Friday, September 26, 2014

Baltimore Bringing Oyster Restoration to Its Polluted Inner Harbor

This article appeared in the Baltimore Business Journal discussing how they are placing oysters in their Inner Harbor. 

We thought it was interesting to see a major city in a state with a major oyster industry moving forward with oysters to clean their waters. Perhaps it will lead others to follow suit or their regulatory authorities to allow it to happen. 

Baltimore Map REstoring Oysters
Baltimore Maryland Restoring Oysters to its Inner Harbor

165,000 baby oysters are coming to the Inner Harbor in cleanup effort

Sep 19, 2014, 2:52pm EDT
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The Waterfront Partnership of Baltimore Inc.and Chesapeake Bay Foundation are doubling their efforts to improve water quality through oysters. The program, now called the Great Baltimore Oyster Partnership, launched last October when local businesses and two Baltimore schools banded together with the Waterfront Partnership and the Chesapeake Bay Foundation to plant oysters at five gardens around the harbor.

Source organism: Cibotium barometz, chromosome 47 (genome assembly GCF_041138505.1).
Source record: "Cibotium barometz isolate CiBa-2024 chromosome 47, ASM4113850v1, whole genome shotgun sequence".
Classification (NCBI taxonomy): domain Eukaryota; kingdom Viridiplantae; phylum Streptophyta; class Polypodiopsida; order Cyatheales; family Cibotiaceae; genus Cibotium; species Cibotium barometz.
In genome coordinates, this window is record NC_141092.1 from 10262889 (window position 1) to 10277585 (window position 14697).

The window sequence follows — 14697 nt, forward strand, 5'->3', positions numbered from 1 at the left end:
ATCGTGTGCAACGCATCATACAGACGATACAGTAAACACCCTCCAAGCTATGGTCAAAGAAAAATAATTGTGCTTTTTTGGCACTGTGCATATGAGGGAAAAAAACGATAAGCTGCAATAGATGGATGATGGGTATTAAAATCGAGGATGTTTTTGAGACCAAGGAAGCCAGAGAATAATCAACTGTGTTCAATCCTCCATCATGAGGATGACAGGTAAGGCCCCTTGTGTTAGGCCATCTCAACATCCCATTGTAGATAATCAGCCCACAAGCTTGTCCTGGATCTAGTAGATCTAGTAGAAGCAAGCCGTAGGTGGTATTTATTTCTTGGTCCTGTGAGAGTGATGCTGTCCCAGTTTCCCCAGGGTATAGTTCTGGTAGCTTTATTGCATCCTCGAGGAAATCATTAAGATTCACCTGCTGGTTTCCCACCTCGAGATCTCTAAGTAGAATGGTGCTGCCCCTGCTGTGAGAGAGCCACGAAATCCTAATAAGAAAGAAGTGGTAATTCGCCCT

It's part of the Waterfront Partnership's initiative to make the Inner Harbor swimmable and fishable by 2020.

The teams recently harvested the first oysters and transported them to an oyster sanctuary in the Chesapeake Bay, where Adam Lindquist, Healthy Harbor coordinator for the Waterfront Partnership, said they released about 50,000 oysters. With a 70 percent survival rate, that means they originally planted more than 71,000 oysters — almost twice as many as they originally thought.
"To see such a survival rate shows how much opportunity there is to improve the condition of the harbor,” Lindquist said, noting the high survival rate was surprising given the harsh winter.
This time, 165,000 baby oysters will join the harbor ecosystem, supported by the care of volunteers from local businesses including Legg Mason Inc., T. Rowe Price Group Inc. andBaltimore Gas & Electric Co. Whitman Requardt & Associates LLP is the newest company on board. Each business donates $10,000 to the Waterfront Partnership as part of the initiative, and the funds go toward producing the annual Healthy Harbor Report Card.
This time around, the Chesapeake Bay Foundation is also opening the sponsorship to the public. Individuals can sponsor oyster cages with the help of the Downtown Sailing Center and Baltimore Marine Centers, which will also house oyster gardens this year.

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